Two Michigan hospitals wielded some congressional clout to win legislation that would block the Federal Trade Commission from continuing its challenge to their proposed merger.
A pending Senate appropriations bill contains a provision barring the FTC from pursuing an administrative antitrust complaint in any case in which it has been denied a preliminary injunction by both a federal district and appellate court before July 9.
If the provision becomes law, it would affect only one case: the proposed merger of Butterworth Health System and Blodgett Memorial Medical Center in Grand Rapids, Mich.
"We've obviously made efforts with our own Michigan-based legislators to have them look into the matter," Blodgett Chief Executive Officer Terry O'Rourke said.
O'Rourke said he thought U.S. Sen. Spencer Abraham (R-Mich.) was working on the hospitals' behalf. Several calls to Abraham's Washington office last week were not returned.
O'Rourke said the hospitals' lead antitrust attorney, William Kopit with the Washington office of Epstein, Becker & Green, was acting as their "contact point" with Congress.
In an initial interview last week, Kopit denied knowledge of the legislation, saying, "I'm their lawyer; I'm not their lobbyist."
In a subsequent interview, Kopit acknowledged he had "talked to people from Congress several times" on behalf of the hospitals, but he declined to name the lawmakers.
Kopit identified Washington attorney Kevin McGuiness as the hospitals' registered lobbyist.
The hospitals plan to file a request with the FTC this week to drop its administrative complaint against their merger. A hearing is scheduled for Nov. 12 before an administrative law judge assigned to the FTC.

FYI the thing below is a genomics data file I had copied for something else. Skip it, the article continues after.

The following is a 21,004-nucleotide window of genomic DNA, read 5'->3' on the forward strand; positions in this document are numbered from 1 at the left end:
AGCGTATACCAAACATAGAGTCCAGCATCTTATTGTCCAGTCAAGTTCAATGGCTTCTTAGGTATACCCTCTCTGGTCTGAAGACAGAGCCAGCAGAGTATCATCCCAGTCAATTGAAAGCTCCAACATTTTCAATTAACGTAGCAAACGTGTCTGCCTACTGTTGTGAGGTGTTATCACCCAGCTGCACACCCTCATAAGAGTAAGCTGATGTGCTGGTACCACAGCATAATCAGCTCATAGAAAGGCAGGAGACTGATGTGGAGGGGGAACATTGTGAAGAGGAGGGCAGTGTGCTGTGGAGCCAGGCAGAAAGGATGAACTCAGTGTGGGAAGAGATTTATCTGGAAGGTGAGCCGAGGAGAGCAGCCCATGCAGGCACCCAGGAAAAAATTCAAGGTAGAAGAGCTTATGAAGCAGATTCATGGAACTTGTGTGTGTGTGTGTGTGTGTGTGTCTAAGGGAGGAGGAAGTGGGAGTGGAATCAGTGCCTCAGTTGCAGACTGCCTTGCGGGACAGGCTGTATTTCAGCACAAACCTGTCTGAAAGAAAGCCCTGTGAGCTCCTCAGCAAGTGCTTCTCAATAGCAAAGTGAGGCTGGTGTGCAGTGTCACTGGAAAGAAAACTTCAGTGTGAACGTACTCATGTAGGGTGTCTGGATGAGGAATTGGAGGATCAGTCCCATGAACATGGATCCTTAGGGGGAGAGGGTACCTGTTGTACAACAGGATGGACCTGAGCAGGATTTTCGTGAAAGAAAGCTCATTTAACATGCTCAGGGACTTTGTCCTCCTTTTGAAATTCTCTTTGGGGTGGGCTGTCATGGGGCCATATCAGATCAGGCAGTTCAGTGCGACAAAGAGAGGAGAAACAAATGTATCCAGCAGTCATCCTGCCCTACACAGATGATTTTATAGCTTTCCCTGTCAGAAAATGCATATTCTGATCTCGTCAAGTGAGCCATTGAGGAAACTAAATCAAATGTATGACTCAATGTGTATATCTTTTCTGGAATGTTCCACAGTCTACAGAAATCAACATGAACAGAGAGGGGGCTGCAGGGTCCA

On July 8, the 6th U.S. Circuit Court of Appeals in Cincinnati affirmed a district court's denial of a preliminary injunction sought by the FTC to block the hospitals' merger (July 14, p. 4)
The bill's language would not bar the FTC from asking the 6th Circuit to reconsider nor from seeking a review by the U.S. Supreme Court.
Robert Leibenluft, assistant director for healthcare in the FTC's Bureau of Competition, said it is unusual for corporations to try to use legislation to stop an antitrust case against them.
"I think it's unfortunate," Leibenluft said. "There are always people who are concerned with what the commission is doing or what the Department of Justice is doing. I'm not sure that (bill) is the best way to handle these issues."
In antitrust challenges, the FTC typically seeks an order from federal court to block a suspect transaction until the merits of its administrative antitrust complaint against the parties is resolved. The Justice Department, in comparision, seeks both an order and a trial in court.
The Michigan hospitals argue the FTC's process constitutes double jeopardy, since their case already was reviewed by a federal district court during a five-day hearing on the merits of the FTC's motion for a preliminary injunction.
The FTC disagrees. Leibenluft said federal courts issue their decisions knowing that an administrative hearing on the merits of the merger might follow the court hearings.
In only two other hospital merger cases have both federal district and appellate courts denied injunctions sought by the FTC. In one case, the hospitals dropped their merger plans before an administrative hearing was held. In the other, the FTC dropped its administrative complaint.
O'Rourke said this would be the first time the FTC lost in two courts and then proceded with an administrative complaint. "We don't like the idea of being a test case," he said.